Also note that PRC smartphone makers have set up shop in India already, making them fairly entrenched in India's commercial scene:
Last year, four of the top five best-selling smartphone makers in India were Chinese: Xiaomi, Vivo, Oppo and Realme, according to market research firm IDC [...]
And all of them have manufacturing facilities in India. Doing so allowed the Chinese firms to both embrace Prime Minister Narendra Modi's "Make in India" program and avoid stiff import tariffs. Xiaomi manufactures 95% of the phones it sells in India locally. "So if you're talking about cutting down the sales or shipment for these guys, it also impacts the factories that they have in India," which will "absolutely" affect Indian jobs, said Kiranjeet Kaur, an analyst with IDC.
Both sides may allow or even foment some jingoistic posturing since they have nationalist-leaning leaders. But ultimately, India cannot wean itself of China at this point in time--much as it would like to. With China equally keen on securing export markets, this drama can only play out so far.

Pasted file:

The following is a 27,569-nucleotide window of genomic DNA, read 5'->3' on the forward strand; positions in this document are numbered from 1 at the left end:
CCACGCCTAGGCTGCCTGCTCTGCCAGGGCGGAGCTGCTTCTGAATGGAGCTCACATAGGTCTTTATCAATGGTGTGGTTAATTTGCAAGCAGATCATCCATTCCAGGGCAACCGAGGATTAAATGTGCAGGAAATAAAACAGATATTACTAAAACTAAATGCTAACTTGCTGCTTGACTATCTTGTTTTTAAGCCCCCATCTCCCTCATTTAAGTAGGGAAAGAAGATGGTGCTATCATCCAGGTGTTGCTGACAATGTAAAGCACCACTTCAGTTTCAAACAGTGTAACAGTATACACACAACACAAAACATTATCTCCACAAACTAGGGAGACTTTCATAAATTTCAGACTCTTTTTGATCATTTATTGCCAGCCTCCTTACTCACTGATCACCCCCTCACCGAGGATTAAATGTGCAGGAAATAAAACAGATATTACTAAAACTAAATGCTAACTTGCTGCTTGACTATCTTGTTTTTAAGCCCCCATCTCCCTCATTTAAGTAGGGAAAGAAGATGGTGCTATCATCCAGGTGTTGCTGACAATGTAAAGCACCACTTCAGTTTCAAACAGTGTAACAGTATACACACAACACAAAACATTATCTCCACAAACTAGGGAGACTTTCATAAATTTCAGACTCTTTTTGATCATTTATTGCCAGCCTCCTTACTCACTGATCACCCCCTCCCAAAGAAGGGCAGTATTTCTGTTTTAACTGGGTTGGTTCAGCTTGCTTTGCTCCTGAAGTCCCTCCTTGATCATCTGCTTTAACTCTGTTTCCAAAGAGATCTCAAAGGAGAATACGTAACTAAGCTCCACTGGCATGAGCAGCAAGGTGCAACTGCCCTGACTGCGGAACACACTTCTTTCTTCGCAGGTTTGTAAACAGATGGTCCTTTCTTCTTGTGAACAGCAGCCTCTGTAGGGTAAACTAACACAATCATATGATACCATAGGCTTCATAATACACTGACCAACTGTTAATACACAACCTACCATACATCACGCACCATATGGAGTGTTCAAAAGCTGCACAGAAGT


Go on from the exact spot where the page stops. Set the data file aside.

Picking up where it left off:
Trump Infests USAID With Right-Wing Ideologues

♠ Posted by Emmanuel in ,,,, at 6/16/2020 09:53:00 PM
Truth in advertising should be applied to USAID given the similarly bigoted beliefs of Trump's new appointees. 
Although foreign aid provision features much lofty rhetoric—giving the rest of humanity a helping hand—its reality is much more mundane. Like a lot of things in life, a mixture of altruistic and self-interested motives drive official development assistance or ODA provided by the likes of the American government through its US Agency for International Development (USAID). Being a practical sort, I do not believe this situation is necessarily wrong. For instance, the George W. Bush administration spearheaded the highly effective HIV/AIDS initiative PEPFAR in Africa, partly out of the conviction that stopping its spread there would benefit the rest of the world—including the US. Who led that effort? None other than one Anthony Fauci.